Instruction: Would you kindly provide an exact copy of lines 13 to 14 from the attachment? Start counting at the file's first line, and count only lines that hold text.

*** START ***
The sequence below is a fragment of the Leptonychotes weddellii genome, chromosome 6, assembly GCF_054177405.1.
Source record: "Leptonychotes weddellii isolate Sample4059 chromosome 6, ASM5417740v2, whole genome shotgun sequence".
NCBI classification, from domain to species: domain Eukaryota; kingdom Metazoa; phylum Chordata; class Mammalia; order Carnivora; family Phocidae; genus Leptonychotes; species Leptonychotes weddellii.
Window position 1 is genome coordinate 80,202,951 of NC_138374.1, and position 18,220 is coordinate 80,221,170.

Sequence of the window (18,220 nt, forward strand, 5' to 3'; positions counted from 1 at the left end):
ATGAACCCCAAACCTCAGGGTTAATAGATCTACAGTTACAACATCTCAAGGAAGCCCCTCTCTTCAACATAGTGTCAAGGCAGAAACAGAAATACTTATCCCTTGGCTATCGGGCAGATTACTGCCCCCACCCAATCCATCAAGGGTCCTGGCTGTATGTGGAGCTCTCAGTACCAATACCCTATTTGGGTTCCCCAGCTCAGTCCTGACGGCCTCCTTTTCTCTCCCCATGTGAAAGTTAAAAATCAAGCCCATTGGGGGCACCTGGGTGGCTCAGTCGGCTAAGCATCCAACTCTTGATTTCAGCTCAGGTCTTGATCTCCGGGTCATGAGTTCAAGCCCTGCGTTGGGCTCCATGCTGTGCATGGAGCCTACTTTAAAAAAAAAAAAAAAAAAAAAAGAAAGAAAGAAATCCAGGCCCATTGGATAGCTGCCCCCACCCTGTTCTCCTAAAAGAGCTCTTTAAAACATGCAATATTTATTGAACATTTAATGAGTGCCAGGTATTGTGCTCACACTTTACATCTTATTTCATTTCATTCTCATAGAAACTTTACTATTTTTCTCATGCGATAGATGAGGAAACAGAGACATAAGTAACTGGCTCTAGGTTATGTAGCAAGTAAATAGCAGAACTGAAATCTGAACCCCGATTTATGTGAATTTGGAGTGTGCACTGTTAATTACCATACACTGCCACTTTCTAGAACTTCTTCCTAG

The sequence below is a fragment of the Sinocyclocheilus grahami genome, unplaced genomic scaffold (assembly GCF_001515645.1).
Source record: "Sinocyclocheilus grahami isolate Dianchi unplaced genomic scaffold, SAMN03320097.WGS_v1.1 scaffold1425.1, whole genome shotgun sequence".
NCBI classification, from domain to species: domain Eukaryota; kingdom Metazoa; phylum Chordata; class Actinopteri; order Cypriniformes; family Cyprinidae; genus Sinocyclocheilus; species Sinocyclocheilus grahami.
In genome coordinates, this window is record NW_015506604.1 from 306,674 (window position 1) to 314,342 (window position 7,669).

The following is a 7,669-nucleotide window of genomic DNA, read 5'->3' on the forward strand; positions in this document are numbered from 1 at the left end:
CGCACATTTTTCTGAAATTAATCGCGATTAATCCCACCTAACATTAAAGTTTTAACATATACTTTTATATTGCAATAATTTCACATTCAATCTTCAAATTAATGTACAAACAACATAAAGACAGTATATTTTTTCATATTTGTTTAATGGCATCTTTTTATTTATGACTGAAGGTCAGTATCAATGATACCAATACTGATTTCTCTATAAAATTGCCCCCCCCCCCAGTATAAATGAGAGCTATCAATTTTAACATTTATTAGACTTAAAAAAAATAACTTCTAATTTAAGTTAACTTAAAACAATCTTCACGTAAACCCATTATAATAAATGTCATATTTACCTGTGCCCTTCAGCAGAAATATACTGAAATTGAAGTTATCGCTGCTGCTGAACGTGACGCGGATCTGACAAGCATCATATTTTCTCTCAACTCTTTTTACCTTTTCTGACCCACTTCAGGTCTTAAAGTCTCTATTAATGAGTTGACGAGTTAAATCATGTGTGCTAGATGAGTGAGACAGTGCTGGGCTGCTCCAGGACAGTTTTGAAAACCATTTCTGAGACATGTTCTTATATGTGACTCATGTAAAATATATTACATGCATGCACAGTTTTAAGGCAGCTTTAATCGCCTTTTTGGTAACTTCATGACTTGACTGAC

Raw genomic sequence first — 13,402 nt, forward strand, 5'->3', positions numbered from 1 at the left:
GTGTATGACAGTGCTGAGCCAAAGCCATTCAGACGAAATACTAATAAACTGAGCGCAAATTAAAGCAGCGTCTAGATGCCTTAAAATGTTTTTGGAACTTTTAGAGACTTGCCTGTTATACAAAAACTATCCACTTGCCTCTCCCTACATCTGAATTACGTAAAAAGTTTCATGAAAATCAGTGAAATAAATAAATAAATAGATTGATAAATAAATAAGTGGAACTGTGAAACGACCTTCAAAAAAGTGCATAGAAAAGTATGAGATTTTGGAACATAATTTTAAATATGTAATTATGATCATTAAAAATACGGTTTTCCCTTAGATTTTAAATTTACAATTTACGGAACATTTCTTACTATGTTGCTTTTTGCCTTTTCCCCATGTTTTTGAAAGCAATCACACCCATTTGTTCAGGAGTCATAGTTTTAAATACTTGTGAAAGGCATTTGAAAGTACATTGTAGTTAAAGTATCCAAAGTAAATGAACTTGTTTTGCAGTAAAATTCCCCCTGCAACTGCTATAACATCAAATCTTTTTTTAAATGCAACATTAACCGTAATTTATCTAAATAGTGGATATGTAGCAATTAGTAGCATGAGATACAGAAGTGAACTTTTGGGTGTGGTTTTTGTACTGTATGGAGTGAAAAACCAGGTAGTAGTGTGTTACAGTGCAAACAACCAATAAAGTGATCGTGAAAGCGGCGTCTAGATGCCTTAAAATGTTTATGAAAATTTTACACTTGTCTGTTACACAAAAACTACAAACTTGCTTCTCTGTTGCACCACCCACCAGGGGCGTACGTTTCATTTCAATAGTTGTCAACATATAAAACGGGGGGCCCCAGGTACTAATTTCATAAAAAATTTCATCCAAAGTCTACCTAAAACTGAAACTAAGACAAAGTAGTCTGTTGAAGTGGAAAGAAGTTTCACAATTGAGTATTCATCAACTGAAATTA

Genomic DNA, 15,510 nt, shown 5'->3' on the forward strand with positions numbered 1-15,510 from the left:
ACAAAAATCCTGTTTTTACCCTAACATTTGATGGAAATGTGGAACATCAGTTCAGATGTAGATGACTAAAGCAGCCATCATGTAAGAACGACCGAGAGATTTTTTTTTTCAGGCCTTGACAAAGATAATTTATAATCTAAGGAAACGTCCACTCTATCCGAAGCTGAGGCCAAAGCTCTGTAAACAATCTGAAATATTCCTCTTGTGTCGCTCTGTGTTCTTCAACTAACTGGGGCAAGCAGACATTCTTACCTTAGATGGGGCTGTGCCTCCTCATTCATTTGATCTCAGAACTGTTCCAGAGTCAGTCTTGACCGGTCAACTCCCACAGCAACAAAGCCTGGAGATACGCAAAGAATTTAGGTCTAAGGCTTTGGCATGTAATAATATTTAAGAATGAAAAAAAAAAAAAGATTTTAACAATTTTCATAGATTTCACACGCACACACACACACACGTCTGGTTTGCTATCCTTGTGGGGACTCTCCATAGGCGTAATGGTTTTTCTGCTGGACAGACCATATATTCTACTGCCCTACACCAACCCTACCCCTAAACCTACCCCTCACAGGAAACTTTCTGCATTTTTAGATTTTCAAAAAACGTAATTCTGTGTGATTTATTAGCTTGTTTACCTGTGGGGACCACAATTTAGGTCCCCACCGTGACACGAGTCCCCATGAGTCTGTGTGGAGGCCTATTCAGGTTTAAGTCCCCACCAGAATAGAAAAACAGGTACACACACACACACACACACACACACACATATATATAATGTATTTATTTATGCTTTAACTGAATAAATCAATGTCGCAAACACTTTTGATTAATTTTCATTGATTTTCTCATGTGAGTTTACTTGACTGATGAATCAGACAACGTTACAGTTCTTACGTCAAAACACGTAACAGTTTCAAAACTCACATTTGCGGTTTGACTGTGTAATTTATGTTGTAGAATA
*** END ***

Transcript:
Raw genomic sequence first — 13,402 nt, forward strand, 5'->3', positions numbered from 1 at the left:
GTGTATGACAGTGCTGAGCCAAAGCCATTCAGACGAAATACTAATAAACTGAGCGCAAATTAAAGCAGCGTCTAGATGCCTTAAAATGTTTTTGGAACTTTTAGAGACTTGCCTGTTATACAAAAACTATCCACTTGCCTCTCCCTACATCTGAATTACGTAAAAAGTTTCATGAAAATCAGTGAAATAAATAAATAAATAGATTGATAAATAAATAAGTGGAACTGTGAAACGACCTTCAAAAAAGTGCATAGAAAAGTATGAGATTTTGGAACATAATTTTAAATATGTAATTATGATCATTAAAAATACGGTTTTCCCTTAGATTTTAAATTTACAATTTACGGAACATTTCTTACTATGTTGCTTTTTGCCTTTTCCCCATGTTTTTGAAAGCAATCACACCCATTTGTTCAGGAGTCATAGTTTTAAATACTTGTGAAAGGCATTTGAAAGTACATTGTAGTTAAAGTATCCAAAGTAAATGAACTTGTTTTGCAGTAAAATTCCCCCTGCAACTGCTATAACATCAAATCTTTTTTTAAATGCAACATTAACCGTAATTTATCTAAATAGTGGATATGTAGCAATTAGTAGCATGAGATACAGAAGTGAACTTTTGGGTGTGGTTTTTGTACTGTATGGAGTGAAAAACCAGGTAGTAGTGTGTTACAGTGCAAACAACCAATAAAGTGATCGTGAAAGCGGCGTCTAGATGCCTTAAAATGTTTATGAAAATTTTACACTTGTCTGTTACACAAAAACTACAAACTTGCTTCTCTGTTGCACCACCCACCAGGGGCGTACGTTTCATTTCAATAGTTGTCAACATATAAAACGGGGGGCCCCAGGTACTAATTTCATAAAAAATTTCATCCAAAGTCTACCTAAAACTGAAACTAAGACAAAGTAGTCTGTTGAAGTGGAAAGAAGTTTCACAATTGAGTATTCATCAACTGAAATTA